So, one of the stupid things us humans do – and I know, there are a bunch – is try to create a rigid code of rules to describe acceptable behavior in every situation. This wouldn’t be such a problem if the Milgram effect wasn’t such a big thing with us – once rules are written down, we tend to follow them blindly *even when we know they are wrong*.
Anyone who’s done much coding understands that it’s *incredibly* difficult to get bug free code. Laws are essentially code for humans, and to add to the fun they’re often written by people who don’t have much experience coding at all, and often written for politically expedient reasons without considering the rule of unintended consequences. They also don’t get much revision or debugging.
I submit to the crowd that the basic *idea* of having laws is flawed. What we need are algorithms that can be used to judge the appropriateness of any situation, with broad group consensus, not a attempt to imagine every situation beforehand and codify what the punishment should be if someone chooses to take a certain action.
I repeatedly see laws getting used to justify, or at least call reasonable, behavior by the criminal justice system that is both abusive and counterproductive. One of the ones that makes me the most angry is the teens who are arrested for “producing child porn” when they do things like sexting, which is perfectly reasonable and natural behavior and should not be illegal at all. I understand the original point of the laws they were breaking was to protect children from predatory adults, but if our system was somewhat better designed, vindictive and/or milgrammed police officers and judges would not be able to use them to hurt the very people they were designed to protect.
I also see one problem with the *massive* concordance of laws we currently have is it is virtually impossible to even know what’s illegal any more. Unless you spend your life doing little else, there’s not a lot of hope of knowing what’s in the hodgepodge of state, federal, and local laws that apply to your current behavior. It’s also undoubtedly true that the people authoring the laws have not thought about the long term impact of their decisions. Most of the punishments are vastly beyond what the crime entails. Watching Le Miz the other day reminded me that we still think jailing someone for a year for stealing $500 is a reasonable thing to do – while at the same time, our jails *break people worse* in several ways:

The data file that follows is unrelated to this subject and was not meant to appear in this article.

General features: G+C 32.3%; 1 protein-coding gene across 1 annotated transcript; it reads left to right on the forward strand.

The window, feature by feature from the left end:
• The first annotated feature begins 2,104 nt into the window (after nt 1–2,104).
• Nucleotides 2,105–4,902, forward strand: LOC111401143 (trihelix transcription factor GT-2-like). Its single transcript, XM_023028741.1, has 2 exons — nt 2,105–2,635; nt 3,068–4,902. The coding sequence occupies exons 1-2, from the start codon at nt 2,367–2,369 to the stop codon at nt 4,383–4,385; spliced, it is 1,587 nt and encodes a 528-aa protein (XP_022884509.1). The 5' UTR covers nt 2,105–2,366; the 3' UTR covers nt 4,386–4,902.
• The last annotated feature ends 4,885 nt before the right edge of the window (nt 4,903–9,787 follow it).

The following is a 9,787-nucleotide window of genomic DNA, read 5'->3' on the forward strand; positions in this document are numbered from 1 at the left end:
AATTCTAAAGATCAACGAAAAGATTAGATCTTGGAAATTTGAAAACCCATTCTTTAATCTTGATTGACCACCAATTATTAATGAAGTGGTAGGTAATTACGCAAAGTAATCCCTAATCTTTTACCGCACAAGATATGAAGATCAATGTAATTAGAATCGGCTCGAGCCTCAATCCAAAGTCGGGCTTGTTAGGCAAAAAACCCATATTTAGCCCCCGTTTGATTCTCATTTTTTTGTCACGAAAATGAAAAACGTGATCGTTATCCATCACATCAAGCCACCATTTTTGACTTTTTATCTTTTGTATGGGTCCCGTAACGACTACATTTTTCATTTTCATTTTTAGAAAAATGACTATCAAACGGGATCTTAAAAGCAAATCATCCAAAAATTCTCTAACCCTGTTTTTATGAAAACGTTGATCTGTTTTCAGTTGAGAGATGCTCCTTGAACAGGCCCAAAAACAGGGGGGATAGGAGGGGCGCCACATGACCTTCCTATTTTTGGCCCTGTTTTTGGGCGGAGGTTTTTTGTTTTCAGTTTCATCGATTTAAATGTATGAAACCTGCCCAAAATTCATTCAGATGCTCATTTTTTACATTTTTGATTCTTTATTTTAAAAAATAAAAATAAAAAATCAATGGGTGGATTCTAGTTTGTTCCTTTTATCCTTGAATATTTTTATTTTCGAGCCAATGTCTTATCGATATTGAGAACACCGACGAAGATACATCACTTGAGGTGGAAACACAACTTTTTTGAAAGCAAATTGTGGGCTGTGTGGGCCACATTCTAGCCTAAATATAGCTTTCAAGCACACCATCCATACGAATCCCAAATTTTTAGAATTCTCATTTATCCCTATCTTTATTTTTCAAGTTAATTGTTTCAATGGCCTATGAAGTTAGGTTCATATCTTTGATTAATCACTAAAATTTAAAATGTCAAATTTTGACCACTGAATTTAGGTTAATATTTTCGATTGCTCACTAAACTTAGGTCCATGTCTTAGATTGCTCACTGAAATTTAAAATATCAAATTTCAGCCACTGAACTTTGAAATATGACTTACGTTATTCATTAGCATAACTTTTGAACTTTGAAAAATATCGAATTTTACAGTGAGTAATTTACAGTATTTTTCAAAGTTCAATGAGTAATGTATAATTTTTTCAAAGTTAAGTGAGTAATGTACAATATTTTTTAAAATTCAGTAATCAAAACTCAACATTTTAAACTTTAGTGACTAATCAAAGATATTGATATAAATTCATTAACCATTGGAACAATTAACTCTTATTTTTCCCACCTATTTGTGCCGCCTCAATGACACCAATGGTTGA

A: They are designed to punish, not to reform. This punishment often leads to justifiable anger on the part of the punished, which leads to them being *less* inclined to work with our society
B: People are programmable – and we tend to entrain on our peer group. Locking up all the criminals together just means they entrain off each other, thusly making the convicts *more* criminal
If our desire is not to live in, to use Jordon Peale’s phrase, a ‘fucked up dystopia’, we should be trying to figure out how to get the people who break laws to fix themselves and develop as individuals in ways that ensure they won’t reoffend. I’ve talked in the past about one thing that might help accomplish that (see this) but this isn’t a subject I’m a expert in – it is, however, a subject that we could science until we had a well defined science of rehabilitation.
However, I think we also need to recongize that the law itself is often hurting people – we repeatedly criminalize things that should not be illegal just because some subset of people think that people should not be free to take that particular action. Religious people have a long history of using the law as a club to enforce their particular set of morals – even when the things they are criminalizing hurt no one but the person committing the act. The law should not be used to bully people based on your personal opinion about what is right and wrong – we should be able to develop a science of right and wrong as well, created by measuring harm to others.